Blog

Short blog posts, journal entries, and random thoughts. Topics include a mix of personal and the world at large. 

I'm sorry; I lied!

Yes, I completely lied: I went and bought an iPhone 11 Pro after having written adamantly that I wouldn’t be doing so. Indeed, the reviews and praise for the photographic capabilities of the new iPhone have proven to be extremely tempting; the pictures people are posting from the new device are just beautiful and superior - I simply got to have it. So last Friday, on a chance look (yeah, right) at the inventory of my local Apple store, an iPhone 11 Pro in ‘Midnight Green’ guise with 256GB storage came up in stock, so I swiftly placed an order.

It’s going to be really sweet to have this camera goodness for the annual trip to China in two months’ time. Which reminds me: I have to finish the Japan Escape photo stories feature - hopefully by this weekend.

Of course, I have many justifications for moving on from a still immensely capable iPhone X to the iPhone 11. It’s very similar how Porsche 991.1 GT3 owners upgrade to the 991.2 GT3, even though the newer-generation car is only marginally better - we all innately want the latest and greatest (hooray, materialism!). That said, my “old” iPhone is now bequeathed to my mother, who was running a six-years-old (!) iPhone 5C; the upgrade and speed boost for her must be utterly revolutionary. Yeah, I’m merely fulfilling my filial duties by upgrading to the iPhone 11, I swear!

There’s also the classic excuse I mean justification for new iPhones every year: it’s a device I use most often, one I’m intimately attached to (hello, restroom), so it’s worth whatever the costs because the utility factor is significant. Besides, it’s not $1200 dollars for the phone; it’s only $45 dollars a month! Hashtag millennial.

But what about talks of needing to save money after the lavish expense of the Japan trip? Well, that’s important too, obviously. This expenditure for the new iPhone will hamper things somewhat, but the overall impact isn’t that great. I’ll just have to cut back on spending in some other areas to make up the shortfall. It’s imperative to save for the future, but so is living for the present; finding a balance between the two is ever elusive and highly idiosyncratic.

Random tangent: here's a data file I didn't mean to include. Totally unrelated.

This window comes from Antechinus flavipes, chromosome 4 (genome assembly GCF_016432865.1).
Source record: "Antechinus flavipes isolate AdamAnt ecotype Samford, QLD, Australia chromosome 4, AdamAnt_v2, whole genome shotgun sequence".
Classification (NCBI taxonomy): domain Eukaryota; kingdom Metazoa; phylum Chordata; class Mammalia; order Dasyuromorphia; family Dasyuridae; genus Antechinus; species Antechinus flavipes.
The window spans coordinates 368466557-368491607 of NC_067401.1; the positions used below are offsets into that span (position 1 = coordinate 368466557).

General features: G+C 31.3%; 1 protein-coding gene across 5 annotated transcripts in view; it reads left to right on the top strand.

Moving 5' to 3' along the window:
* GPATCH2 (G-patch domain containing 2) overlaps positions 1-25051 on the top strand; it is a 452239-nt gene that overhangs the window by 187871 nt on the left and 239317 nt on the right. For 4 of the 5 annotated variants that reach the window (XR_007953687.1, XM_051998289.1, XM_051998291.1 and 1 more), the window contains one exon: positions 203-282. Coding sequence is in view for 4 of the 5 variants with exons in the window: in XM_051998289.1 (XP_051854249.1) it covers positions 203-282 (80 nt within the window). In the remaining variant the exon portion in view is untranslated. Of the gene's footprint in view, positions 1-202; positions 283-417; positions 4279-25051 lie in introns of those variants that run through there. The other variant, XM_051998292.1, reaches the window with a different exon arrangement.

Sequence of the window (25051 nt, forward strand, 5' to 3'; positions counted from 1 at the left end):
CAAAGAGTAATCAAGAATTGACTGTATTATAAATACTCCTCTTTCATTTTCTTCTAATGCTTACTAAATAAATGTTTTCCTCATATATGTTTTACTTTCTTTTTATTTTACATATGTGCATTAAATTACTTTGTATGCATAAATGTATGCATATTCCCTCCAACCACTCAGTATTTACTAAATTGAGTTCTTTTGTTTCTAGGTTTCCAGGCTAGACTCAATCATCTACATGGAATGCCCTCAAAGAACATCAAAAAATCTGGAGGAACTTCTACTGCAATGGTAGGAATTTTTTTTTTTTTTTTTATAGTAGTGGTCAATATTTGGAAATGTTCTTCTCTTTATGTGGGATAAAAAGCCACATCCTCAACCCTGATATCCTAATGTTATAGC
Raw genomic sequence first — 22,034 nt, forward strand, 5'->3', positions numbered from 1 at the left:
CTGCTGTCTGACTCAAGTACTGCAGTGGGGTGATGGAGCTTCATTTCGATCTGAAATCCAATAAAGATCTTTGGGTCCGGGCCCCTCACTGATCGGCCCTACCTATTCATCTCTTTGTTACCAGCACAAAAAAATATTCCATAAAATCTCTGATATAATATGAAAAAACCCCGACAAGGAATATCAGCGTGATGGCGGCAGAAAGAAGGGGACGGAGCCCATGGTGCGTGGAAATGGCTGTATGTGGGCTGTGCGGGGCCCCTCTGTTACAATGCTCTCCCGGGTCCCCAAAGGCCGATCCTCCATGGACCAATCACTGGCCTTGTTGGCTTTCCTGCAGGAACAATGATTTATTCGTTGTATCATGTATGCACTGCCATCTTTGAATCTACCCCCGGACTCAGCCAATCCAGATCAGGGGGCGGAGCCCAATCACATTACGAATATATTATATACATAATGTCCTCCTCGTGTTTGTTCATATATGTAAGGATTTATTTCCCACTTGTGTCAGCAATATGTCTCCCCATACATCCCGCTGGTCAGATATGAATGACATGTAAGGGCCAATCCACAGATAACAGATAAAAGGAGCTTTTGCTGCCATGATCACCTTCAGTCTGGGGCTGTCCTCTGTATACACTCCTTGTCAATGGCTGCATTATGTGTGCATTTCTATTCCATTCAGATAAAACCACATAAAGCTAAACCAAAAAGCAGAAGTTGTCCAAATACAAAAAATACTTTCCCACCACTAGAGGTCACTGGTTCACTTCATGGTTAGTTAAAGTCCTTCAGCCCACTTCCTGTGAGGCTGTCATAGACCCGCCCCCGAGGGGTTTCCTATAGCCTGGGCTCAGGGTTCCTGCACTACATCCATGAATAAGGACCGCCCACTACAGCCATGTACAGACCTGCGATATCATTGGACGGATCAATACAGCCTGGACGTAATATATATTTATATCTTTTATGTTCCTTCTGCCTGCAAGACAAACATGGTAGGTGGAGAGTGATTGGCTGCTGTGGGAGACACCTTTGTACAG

Hollow justifications or otherwise, I’m super happy with iPhone 11 Pro: photos are expectedly fantastic. Night mode is a feature I’ve been requesting for many years, and it is exceptional. I can’t wait for ‘Deep Fusion’ technology to come online: Apple is using computational power to overcome the laws of physics of the tiny camera sensors, and the sample results I’ve seen are quite spectacular. Functionally, the iPhone 11 Pro is largely the same as the iPhone X, though the killer feature (other than the cameras) is the hugely improved battery life. Not since my iPhone 7 Plus have I had an iPhone with this good battery reserves.

Cheers to reversing course on our sound and logical decisions!

Christmas has indeed come early.

Stop projecting into the future

Staying in “the present” can sometimes be very difficult.

The mind is a wonderful yet often uncontrollable thing, and when it wants to it’ll wander off on its own, down paths that you aren’t necessarily ready yet to confront. The more you try to control it, the more it slips away, as if it’s mocking you for your foolish attempts. Being able to focus on the moment and the direct task in front of you is a learned practice, because the mind puts up continual distractions, either from your pass, or the future.

I had such an episode yesterday morning: I was going about my usual morning routine when I received an email from my coworker that she will be out sick for the day. Obviously, the first mistake was checking work email during off-work hours; nevertheless, the message from my coworker took me completely away from what I was doing at that moment, and right into a rather negative chain of thought.

It’s quite selfish, too: my mind immediately went to creating scenarios where the my coworker’s absence meant an increased burden on me. Perhaps work will get super busy, and the lack of personnel meant I’ll be running around like a madman, not getting a moment to breathe. What if today was the particular kind of day that everything at work goes to hell, and I’d be the one stuck plugging the hole on the damaged dam? I’d better get mentally prepared for such scenarios.

Mind you, this was at 9 AM in the morning, and I didn’t start work until 2:30 PM. What a monumental waste it is to worry about something that isn’t yet to occur, to negatively project outwards into the future what might happen. What if things turn out to be okay? None of it is in my control until I get to work, so it’s rather futile and stupid to ponder on the possibilities and be stressed over them. There’s really no utility to it, but the mind is going to do what it is wont to do.

It takes practice to be able to snap out of such thought processes, to detach and evaluate from a macro level. Does this matter right now? If the answer is no, then I know to stop worrying and return to what I was doing. It’s hard, don’t get me wrong; I’ve a bad tendency to create worst case future scenarios for myself, and it’s a constant struggle to calm myself down, to not be so attached to outcomes that most of the time won’t even materialize.